By Vishwas Rai, Ph.D., Chrono Therapeutics, Waltham, MA, U.S.A.
“I worked at Rutgers University for the last 28 years, but I feel as if I’ve had four completely different jobs during those 28 years, ” said Joachim Kohn when I asked him about his academic journey. He continued: “I had a wonderful career in academia, full of challenges but always very exciting. But now I see a lot of change, and I expect that the lives of all the young scientists who are only now starting out will be very different from the experiences I had over the last 30 years of my academic journey.”
Today, Joachim Kohn is widely recognized as a leader in biomaterials science. Probably the best-known theme of his laboratory is the exploration and commercial development of tyrosine-derived resorbable polymers, one of which is now used in an FDA-approved medical device that has so far been implanted in over 30,000 patients. He holds the position of Board of Governors Professor of Chemistry in the Department of Chemistry and Chemical Biology at Rutgers University, serves as the director of one of the two branches of the Armed Forces Institute of Regenerative Medicine (AFIRM), and is the founding director of the New Jersey Center for Biomaterials.
Kohn was born in Germany a few years after World War II. He grew up in Munich, which he describes as “one of the most wonderful cities” in Germany. He obtained his Ph.D. in chemistry and biophysics in 1983 from the Weizmann Institute of Science in Israel, working on the immobilization of enzymes and the development of chemical reactions that allow the attachment of biologically active ligands to polysaccharide beads. Kohn recalls: “My thesis adviser was Dr. Meir Wilchek. Dr. Wilchek is an extremely bright and productive scientist. He not only instilled the love of science in me, he truly influenced my life.”
Kohn was fortunate to have had another great scientist as a mentor: after completing his Ph.D., Kohn joined the laboratory of Prof. Robert Langer at MIT in 1983. At that time, he was one of the first postdocs in the Langer lab, and he joined just when Prof. Langer’s laboratory was about to make some major breakthroughs in drug delivery and tissue engineering. This was an extremely productive time but also a seminal experience that undoubtedly contributed to Kohn’s own career development. He advises young scientists to be very picky when choosing a laboratory for postdoctoral training.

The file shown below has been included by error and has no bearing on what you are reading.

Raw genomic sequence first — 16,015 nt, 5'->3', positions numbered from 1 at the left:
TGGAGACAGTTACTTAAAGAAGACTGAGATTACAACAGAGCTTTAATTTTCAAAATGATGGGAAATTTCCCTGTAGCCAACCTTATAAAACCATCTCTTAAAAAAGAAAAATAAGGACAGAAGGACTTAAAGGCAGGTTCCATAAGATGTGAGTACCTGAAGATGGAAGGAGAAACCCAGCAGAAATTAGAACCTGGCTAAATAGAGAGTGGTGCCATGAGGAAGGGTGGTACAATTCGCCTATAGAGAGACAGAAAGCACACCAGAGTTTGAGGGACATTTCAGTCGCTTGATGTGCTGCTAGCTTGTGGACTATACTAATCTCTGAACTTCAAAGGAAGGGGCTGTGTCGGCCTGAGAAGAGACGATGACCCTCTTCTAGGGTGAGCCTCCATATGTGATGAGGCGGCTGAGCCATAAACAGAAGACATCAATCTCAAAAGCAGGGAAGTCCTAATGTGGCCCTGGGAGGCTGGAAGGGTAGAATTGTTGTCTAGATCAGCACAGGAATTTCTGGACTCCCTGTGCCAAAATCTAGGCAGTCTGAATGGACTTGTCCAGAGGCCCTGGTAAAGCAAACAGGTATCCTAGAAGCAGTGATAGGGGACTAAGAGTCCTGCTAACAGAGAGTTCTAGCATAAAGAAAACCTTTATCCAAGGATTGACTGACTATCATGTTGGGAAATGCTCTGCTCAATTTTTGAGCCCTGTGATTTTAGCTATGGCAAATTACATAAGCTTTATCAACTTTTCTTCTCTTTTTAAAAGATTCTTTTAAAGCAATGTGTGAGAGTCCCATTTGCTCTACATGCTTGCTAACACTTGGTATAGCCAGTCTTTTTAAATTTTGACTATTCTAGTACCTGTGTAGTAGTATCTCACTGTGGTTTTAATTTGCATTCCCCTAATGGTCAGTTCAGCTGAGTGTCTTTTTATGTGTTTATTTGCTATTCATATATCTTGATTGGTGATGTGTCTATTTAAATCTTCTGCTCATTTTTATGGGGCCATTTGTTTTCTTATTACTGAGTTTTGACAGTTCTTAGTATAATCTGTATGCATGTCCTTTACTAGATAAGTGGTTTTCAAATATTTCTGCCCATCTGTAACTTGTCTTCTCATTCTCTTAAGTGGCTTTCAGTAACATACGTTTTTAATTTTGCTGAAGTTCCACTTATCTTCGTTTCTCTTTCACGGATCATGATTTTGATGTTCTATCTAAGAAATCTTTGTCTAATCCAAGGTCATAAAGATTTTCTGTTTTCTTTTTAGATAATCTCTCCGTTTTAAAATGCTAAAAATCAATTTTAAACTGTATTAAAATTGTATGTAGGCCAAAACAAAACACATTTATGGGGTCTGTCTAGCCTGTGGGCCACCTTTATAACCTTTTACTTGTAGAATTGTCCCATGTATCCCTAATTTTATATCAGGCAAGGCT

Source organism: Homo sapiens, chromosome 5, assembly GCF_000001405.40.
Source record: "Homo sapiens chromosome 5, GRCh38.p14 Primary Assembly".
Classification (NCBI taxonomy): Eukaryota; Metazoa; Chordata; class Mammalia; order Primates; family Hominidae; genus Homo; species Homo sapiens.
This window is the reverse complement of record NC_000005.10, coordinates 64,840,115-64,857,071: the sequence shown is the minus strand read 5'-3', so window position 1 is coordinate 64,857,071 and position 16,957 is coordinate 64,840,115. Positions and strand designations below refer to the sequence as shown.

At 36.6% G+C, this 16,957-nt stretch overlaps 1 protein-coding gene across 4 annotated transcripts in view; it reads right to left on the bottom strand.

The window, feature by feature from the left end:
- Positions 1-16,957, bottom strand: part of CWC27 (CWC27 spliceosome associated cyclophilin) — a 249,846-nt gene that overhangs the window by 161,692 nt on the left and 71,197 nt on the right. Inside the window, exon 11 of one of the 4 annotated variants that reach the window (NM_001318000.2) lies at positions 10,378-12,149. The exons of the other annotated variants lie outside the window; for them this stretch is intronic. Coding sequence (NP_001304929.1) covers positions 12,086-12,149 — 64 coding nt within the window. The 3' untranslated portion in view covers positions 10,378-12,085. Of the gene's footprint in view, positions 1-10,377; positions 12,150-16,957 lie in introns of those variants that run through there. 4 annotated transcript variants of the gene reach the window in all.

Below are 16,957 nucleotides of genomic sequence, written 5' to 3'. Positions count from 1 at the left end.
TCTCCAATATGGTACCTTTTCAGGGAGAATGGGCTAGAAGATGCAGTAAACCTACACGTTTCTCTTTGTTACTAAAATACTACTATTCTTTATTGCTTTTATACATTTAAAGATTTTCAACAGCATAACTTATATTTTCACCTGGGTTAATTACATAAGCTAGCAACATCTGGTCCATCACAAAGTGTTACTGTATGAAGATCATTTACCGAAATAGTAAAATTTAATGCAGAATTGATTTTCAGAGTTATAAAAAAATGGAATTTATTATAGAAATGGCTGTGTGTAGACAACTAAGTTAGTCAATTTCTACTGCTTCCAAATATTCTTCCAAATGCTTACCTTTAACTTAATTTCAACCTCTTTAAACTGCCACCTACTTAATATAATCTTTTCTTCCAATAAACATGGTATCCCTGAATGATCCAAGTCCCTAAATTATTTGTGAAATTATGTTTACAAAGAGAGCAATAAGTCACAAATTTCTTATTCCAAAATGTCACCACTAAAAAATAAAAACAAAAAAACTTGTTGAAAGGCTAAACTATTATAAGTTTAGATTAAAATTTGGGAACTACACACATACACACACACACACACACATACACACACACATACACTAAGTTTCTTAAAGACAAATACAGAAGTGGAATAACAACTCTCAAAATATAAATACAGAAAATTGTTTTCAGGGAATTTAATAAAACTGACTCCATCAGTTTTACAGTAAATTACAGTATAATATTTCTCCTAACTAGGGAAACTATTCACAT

Q Can you share some of your memories from the time you were a postdoc in Prof. Langer’s laboratory at MIT?
A I read with great interest the recently published interview with Allan Hoffman (CRS Newsletter 28, 2011), who described what life was like at MIT in the 1950s. That’s about 30 years before my time, but it is easy for me to point out some common experiences: It was intense! We worked extremely hard. And it almost seems that I could have saved myself the rent for my appartment—I spent so much time in the lab. But perhaps my most important memories relate to how stimulating and exciting my postdoctoral experience really was. I had no clue, back at that time, that I was witnessing history in the making. I met a lot of young, exciting people, all more or less at the beginning of their careers. My friendship with Nicholas Peppas (a former CRS president) started when I met him during one of his visits to Bob Langer’s lab. Likewise, I meet Jorge Heller, the inventor of poly(ortho esters); Henry Brem, the brain surgeon who helped commercialize the first biodegradable drug delivery system; and Howard Rosen, who became the president of the ALZA division of Johnson & Johnson. Some of my peers were Mark Salzmann (today at Yale University), Kam Leong (today at Duke University), Elazar Edelman (today at Harvard/MIT), Margaret Wheatley (today at Drexel University), Edith Mathiowitz (today at Brown University), Ronald Siegel (today at the University of Minnesota), and many others. I am sure that many readers of this interview will instantaneously recognize these names. I think that, as a group, these early “lab rats” from the Langer lab have changed the fields of drug delivery and tissue engineering, and it was a unique and unforgettable experience to be part of this group back in the 1980s.
Just to add one fun memory: I met John Godfrey, the inventor of zinc logenzes, which later became a huge commerical success and are commonly known as Cold-Eeze. John had just cooked up his first zinc logenzes in his kitchen (see http://pabook.libraries.psu.edu/palitmap/ColdEEZE.html) and wanted me to taste them and to help him commercialize this product.
Q You mentioned that you’ve really had four jobs while working at Rutgers for 28 years. Can you elaborate?
A I can see four very distinct stages in my career development. After my postdoctoral training at MIT, I started as an assistant professor at Rutgers in 1986. Being a professor was my first “real” job.